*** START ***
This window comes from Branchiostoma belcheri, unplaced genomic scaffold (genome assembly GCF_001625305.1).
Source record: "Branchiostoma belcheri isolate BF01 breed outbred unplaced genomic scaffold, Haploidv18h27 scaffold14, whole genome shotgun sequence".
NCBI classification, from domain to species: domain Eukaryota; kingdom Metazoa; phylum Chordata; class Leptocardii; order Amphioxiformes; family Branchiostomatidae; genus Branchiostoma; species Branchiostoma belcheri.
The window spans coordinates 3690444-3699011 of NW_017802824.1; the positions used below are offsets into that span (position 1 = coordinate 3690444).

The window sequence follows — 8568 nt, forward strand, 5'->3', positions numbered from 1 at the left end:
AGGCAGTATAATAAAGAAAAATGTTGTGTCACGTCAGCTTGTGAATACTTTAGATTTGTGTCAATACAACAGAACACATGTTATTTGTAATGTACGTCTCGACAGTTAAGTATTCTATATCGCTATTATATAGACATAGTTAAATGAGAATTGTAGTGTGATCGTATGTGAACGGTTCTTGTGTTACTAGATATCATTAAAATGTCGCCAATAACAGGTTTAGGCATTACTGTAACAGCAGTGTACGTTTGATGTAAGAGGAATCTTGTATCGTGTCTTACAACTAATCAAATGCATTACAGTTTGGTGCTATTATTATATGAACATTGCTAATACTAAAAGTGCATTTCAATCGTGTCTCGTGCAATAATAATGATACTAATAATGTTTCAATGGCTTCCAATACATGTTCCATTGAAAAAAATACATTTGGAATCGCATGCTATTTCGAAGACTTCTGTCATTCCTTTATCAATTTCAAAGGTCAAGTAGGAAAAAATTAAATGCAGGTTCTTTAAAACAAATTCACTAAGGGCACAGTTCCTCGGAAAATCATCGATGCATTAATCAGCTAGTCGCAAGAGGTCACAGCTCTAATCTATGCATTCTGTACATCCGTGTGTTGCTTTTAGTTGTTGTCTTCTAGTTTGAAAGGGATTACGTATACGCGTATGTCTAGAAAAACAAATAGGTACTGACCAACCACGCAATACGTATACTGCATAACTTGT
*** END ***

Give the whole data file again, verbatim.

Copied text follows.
This window comes from Branchiostoma belcheri, unplaced genomic scaffold (genome assembly GCF_001625305.1).
Source record: "Branchiostoma belcheri isolate BF01 breed outbred unplaced genomic scaffold, Haploidv18h27 scaffold14, whole genome shotgun sequence".
NCBI classification, from domain to species: domain Eukaryota; kingdom Metazoa; phylum Chordata; class Leptocardii; order Amphioxiformes; family Branchiostomatidae; genus Branchiostoma; species Branchiostoma belcheri.
The window spans coordinates 3690444-3699011 of NW_017802824.1; the positions used below are offsets into that span (position 1 = coordinate 3690444).

The window sequence follows — 8568 nt, forward strand, 5'->3', positions numbered from 1 at the left end:
AGGCAGTATAATAAAGAAAAATGTTGTGTCACGTCAGCTTGTGAATACTTTAGATTTGTGTCAATACAACAGAACACATGTTATTTGTAATGTACGTCTCGACAGTTAAGTATTCTATATCGCTATTATATAGACATAGTTAAATGAGAATTGTAGTGTGATCGTATGTGAACGGTTCTTGTGTTACTAGATATCATTAAAATGTCGCCAATAACAGGTTTAGGCATTACTGTAACAGCAGTGTACGTTTGATGTAAGAGGAATCTTGTATCGTGTCTTACAACTAATCAAATGCATTACAGTTTGGTGCTATTATTATATGAACATTGCTAATACTAAAAGTGCATTTCAATCGTGTCTCGTGCAATAATAATGATACTAATAATGTTTCAATGGCTTCCAATACATGTTCCATTGAAAAAAATACATTTGGAATCGCATGCTATTTCGAAGACTTCTGTCATTCCTTTATCAATTTCAAAGGTCAAGTAGGAAAAAATTAAATGCAGGTTCTTTAAAACAAATTCACTAAGGGCACAGTTCCTCGGAAAATCATCGATGCATTAATCAGCTAGTCGCAAGAGGTCACAGCTCTAATCTATGCATTCTGTACATCCGTGTGTTGCTTTTAGTTGTTGTCTTCTAGTTTGAAAGGGATTACGTATACGCGTATGTCTAGAAAAACAAATAGGTACTGACCAACCACGCAATACGTATACTGCATAACTTGT